Simple. Use one of the many time zone converters out there. Here is one at timeanddate.com.
In the fields of “Select time and place to convert from”, just add the desired date/time for your event in the upper field. Search for your home city in “Location”. Then head down to the “Select places to convert to” fields and search for Boston in “Location 1”. Press “Convert”.
The shown time for Boston in your search result is the servertime for your event.
Why do time related issues crop up anyway?
Even though it might sound simple to use servertime as “the LOTRO time”, there are still several challenges in making it universally understood for LOTRO players. Besides the fact that many players simply do not know about the concept of servertime, two sticky issues are:
- Many think that the time difference between their local time zone and servertime is fixed through the year. It is not necessarily so, because countries move to or off Daylight Saving Time at different dates.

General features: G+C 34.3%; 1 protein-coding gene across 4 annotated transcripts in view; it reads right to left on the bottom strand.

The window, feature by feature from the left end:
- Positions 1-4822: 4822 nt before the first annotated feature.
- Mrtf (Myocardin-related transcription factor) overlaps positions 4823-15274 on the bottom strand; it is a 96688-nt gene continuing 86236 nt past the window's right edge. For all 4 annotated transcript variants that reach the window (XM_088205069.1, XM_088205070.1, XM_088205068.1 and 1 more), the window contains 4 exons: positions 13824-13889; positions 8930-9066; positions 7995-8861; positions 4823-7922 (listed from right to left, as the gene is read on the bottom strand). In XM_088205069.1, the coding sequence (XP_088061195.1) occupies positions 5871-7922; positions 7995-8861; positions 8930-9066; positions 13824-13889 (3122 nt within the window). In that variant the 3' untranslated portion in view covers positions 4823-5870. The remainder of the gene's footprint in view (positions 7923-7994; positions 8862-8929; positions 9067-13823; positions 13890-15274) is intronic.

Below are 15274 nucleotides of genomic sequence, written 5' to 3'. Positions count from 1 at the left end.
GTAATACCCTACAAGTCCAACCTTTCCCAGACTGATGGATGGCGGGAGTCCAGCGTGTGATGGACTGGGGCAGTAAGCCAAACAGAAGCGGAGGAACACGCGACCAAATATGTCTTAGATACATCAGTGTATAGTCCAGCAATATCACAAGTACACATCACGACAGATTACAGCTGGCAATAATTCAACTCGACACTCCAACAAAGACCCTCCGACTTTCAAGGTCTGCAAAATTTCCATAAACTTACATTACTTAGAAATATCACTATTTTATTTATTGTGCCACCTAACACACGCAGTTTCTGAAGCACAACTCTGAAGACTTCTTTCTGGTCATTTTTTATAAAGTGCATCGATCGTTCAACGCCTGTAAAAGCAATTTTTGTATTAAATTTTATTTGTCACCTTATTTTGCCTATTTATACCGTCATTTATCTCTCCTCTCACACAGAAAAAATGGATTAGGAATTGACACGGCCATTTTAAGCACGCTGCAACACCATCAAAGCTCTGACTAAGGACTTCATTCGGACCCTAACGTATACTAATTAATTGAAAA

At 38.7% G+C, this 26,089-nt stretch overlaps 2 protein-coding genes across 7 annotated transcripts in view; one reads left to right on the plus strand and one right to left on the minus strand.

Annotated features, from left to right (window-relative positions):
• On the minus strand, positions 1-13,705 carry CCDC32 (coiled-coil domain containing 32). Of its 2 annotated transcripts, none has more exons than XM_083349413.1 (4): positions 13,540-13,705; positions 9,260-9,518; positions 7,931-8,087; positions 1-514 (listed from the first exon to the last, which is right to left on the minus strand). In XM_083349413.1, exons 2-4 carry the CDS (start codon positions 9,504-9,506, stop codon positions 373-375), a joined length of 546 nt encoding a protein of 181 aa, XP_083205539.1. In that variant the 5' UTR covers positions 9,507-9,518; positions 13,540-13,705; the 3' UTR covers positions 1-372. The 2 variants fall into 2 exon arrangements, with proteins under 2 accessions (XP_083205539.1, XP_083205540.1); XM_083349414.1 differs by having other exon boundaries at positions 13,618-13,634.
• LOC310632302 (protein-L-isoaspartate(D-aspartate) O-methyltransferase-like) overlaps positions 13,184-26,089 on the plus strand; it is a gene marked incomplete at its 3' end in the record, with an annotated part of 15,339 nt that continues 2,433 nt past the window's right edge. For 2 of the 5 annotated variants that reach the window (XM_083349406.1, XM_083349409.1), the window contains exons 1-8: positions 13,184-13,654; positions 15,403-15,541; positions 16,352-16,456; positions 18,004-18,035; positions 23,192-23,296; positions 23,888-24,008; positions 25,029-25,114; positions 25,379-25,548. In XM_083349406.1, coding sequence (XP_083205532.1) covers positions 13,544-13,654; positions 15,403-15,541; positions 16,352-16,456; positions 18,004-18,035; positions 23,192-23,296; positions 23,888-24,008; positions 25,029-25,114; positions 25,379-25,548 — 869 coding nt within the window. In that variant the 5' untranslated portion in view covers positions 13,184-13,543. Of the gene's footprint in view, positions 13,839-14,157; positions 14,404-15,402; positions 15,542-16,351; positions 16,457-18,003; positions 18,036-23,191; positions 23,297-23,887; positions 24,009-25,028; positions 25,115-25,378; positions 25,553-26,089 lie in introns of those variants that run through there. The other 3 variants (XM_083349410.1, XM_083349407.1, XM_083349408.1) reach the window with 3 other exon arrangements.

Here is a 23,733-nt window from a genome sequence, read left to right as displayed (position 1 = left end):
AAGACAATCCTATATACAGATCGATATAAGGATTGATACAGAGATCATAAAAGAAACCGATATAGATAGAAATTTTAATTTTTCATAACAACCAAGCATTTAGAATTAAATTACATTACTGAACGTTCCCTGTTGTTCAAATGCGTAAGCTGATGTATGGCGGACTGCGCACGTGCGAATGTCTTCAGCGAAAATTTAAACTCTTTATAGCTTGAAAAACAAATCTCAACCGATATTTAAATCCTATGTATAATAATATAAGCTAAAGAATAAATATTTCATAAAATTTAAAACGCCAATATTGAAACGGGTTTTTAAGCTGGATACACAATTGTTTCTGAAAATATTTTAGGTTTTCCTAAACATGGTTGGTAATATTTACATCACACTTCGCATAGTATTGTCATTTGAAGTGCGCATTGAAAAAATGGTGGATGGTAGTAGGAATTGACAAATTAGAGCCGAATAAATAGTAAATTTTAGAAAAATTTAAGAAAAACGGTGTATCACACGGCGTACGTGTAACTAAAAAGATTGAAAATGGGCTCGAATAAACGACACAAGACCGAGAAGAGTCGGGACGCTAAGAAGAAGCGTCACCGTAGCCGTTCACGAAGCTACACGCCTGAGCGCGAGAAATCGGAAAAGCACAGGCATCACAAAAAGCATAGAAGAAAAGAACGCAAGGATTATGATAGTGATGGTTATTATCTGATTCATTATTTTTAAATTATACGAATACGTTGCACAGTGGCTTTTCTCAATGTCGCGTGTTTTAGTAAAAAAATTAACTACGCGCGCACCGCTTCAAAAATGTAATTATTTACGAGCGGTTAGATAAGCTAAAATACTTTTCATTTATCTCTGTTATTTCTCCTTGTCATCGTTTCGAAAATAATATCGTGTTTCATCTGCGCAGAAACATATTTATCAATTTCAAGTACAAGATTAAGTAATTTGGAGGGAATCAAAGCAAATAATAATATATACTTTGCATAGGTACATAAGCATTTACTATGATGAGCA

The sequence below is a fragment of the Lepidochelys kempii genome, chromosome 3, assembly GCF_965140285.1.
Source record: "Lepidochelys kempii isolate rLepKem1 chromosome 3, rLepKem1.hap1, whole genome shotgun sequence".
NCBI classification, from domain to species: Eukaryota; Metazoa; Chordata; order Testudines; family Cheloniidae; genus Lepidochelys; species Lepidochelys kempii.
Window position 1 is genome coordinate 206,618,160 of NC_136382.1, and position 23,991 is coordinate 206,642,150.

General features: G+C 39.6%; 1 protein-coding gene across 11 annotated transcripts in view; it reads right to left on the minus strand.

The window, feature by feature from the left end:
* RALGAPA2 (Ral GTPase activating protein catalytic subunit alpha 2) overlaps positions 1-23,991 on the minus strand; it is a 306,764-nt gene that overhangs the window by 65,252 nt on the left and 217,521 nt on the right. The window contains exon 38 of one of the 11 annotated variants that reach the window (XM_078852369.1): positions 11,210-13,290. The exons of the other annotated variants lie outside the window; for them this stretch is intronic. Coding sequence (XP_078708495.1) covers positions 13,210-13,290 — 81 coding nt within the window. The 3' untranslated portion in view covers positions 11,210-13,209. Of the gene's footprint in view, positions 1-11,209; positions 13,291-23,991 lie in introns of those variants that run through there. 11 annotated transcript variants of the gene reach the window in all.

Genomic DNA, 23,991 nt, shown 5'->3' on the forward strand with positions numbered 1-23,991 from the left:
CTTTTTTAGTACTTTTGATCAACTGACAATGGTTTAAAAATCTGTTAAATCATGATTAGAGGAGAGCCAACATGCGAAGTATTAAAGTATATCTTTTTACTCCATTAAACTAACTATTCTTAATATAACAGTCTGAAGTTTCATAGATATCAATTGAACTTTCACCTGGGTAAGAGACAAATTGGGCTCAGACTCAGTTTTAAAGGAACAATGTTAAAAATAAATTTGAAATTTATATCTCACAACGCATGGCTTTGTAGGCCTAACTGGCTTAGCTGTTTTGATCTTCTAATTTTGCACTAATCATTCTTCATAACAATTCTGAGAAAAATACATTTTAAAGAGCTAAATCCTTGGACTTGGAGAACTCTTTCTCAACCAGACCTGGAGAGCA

- Some use GMT instead of servertime, thinking it is the same as current UK/London time all through the year. This is only true in the winter, once again due to Daylight Saving Time
Here is some information about the latter two bullet points.
The Daylight Saving Time issue
Many countries follow the practice of Daylight Saving Time (DST). This involves advancing clocks during summer months so that people can experience more daylight in the evenings. Typically, users of DST adjust clocks forward one hour near the start of spring and adjust them backward in the autumn.
However, the tricky part is that countries do not adjust their clocks at the same dates.